Windom, H.L. and Palmer, J.D., 2022. Changing river discharge and suspended sediment transport to the Georgia Bight: Implications to saltmarsh sustainability. Journal of Coastal Research, 38(3), 512–522. Coconut Creek (Florida), ISSN 0749-0208.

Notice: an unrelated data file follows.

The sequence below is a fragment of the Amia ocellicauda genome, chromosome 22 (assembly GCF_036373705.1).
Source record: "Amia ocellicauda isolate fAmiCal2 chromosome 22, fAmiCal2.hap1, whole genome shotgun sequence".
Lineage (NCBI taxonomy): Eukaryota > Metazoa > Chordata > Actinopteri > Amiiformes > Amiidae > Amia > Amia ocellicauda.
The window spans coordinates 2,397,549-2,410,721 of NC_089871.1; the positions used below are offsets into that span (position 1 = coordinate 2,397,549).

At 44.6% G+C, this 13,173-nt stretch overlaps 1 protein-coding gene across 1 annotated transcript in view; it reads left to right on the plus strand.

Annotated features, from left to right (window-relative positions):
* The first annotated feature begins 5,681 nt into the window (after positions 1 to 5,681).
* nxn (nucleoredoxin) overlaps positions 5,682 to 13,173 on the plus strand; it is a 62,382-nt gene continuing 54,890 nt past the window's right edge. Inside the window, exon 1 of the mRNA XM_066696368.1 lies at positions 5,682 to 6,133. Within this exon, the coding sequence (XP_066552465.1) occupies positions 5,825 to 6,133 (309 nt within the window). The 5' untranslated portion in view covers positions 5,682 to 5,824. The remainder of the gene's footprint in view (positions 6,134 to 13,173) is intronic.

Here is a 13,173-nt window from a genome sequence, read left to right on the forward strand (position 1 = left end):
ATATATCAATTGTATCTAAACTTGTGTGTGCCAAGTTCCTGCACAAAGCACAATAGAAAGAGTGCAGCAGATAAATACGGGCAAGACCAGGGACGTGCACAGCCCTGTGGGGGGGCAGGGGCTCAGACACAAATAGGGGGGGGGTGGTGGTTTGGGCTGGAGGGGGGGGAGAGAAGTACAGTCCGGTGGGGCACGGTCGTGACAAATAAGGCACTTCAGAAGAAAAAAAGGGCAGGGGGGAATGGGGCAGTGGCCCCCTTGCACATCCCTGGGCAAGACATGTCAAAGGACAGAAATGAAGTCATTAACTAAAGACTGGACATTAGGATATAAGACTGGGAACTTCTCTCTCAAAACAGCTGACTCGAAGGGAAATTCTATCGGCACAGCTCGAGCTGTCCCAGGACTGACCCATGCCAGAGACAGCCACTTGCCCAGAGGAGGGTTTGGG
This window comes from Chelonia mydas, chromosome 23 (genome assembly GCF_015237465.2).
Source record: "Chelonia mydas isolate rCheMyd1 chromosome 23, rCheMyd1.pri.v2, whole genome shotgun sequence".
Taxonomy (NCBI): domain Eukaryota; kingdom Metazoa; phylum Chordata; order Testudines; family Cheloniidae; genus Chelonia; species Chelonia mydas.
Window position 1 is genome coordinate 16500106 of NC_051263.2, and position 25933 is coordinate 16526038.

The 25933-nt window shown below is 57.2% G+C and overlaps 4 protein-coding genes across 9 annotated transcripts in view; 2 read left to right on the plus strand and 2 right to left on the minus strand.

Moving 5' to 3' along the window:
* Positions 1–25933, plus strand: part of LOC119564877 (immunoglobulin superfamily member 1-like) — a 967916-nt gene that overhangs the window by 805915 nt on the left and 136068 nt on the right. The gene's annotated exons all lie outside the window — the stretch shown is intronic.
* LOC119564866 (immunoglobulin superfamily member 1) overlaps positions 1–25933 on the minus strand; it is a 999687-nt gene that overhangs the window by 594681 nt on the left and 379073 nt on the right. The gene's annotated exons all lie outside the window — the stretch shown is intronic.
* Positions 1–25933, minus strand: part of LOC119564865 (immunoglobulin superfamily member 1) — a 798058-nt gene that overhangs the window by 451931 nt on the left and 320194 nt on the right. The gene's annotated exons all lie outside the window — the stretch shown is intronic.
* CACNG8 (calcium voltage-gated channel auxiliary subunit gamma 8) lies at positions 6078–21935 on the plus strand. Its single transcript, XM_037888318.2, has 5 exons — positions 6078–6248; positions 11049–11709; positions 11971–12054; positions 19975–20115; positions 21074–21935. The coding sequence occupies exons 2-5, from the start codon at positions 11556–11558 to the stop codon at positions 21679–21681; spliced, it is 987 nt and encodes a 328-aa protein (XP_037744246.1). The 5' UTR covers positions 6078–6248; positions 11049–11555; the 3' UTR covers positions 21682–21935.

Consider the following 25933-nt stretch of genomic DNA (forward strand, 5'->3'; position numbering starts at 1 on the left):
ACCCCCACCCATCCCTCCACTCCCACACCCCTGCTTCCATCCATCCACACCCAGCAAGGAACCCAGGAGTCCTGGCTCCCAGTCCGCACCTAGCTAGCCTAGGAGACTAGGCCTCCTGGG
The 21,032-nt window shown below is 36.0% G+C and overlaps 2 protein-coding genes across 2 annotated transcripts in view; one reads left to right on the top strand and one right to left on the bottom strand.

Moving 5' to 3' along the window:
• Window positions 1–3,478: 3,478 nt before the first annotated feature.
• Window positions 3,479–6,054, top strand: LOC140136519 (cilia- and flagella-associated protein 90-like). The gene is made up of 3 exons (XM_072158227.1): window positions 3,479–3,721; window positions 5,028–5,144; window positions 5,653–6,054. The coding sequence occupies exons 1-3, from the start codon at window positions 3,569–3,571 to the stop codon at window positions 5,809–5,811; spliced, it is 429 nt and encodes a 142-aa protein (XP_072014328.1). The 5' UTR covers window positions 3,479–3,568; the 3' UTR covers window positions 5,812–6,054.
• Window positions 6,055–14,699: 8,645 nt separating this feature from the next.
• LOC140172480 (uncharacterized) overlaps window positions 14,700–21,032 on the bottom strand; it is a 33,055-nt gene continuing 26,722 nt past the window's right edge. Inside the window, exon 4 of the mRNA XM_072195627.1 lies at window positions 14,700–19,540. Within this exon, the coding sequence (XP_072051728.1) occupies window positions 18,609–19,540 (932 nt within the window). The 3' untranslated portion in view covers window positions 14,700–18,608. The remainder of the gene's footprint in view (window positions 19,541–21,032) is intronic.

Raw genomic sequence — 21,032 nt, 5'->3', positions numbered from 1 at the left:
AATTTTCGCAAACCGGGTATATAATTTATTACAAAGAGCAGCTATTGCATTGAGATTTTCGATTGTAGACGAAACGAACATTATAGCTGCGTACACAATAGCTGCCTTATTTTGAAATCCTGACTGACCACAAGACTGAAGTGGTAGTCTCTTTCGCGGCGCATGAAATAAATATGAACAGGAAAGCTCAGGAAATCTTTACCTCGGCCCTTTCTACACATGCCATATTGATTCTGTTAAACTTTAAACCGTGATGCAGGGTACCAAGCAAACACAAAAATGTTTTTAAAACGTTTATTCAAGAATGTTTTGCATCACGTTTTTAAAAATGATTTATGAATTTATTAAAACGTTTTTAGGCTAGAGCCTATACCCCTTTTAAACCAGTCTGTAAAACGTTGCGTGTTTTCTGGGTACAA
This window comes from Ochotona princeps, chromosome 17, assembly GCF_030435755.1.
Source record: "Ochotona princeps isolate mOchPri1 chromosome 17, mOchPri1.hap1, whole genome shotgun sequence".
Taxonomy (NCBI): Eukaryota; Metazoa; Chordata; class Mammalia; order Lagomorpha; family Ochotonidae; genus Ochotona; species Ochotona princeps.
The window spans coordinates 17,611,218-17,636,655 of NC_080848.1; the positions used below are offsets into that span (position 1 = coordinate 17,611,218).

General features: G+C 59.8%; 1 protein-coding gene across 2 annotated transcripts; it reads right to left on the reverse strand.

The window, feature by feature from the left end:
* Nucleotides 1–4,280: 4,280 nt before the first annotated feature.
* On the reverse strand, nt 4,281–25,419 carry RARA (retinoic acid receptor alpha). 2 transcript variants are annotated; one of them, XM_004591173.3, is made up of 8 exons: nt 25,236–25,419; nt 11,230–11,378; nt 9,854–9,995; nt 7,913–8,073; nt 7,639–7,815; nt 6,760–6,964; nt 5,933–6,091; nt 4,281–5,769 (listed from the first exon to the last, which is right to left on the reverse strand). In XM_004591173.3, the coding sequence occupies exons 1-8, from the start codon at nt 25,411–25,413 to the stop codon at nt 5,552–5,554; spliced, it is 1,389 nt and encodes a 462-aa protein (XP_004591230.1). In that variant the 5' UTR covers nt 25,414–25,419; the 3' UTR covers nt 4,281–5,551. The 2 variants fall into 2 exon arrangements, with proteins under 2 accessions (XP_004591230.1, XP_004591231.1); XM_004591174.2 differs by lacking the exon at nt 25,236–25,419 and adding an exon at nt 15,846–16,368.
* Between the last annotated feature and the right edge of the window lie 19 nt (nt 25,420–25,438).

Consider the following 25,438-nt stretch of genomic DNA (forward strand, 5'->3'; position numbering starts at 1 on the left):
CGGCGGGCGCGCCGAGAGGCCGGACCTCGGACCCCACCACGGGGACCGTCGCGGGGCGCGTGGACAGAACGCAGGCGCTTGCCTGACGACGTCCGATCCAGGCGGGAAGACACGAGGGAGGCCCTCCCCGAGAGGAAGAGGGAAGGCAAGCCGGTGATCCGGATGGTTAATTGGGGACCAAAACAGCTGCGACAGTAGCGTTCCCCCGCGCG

Suspended sediment delivered in river discharge to the Georgia Bight (the coastal-shelf area of the SE U.S. Atlantic coasts of Georgia and South Carolina) provides a continuous supply of fine grain sediments to support coastal saltmarshes. Archived data on discharge and suspended sediment loads for Piedmont and Coastal Plain rivers collected over eight to nine decades were used to estimate the present rate of sediment discharge to the Bight to be about 1 × 106 metric tons annually. The data used in this assessment are for the period after major reservoir/dam construction and other streamflow diversions occurring during the 1950s–1970s, which had a major effect on sediment yields of SE Atlantic watersheds. The estimated annual sediment delivery is about two-thirds of that needed to maintain vertical saltmarsh stability as sea level rises at the present regional rate of 3.3 mm/y. The observed 2% per decade decreasing trend in river discharge to the Bight, related to rapid population and temperature rise since ca. 1960, and the continual depletion of sediment stored in river floodplains below dams, suggests that the fine sediment supply to the coast will continue to decline.

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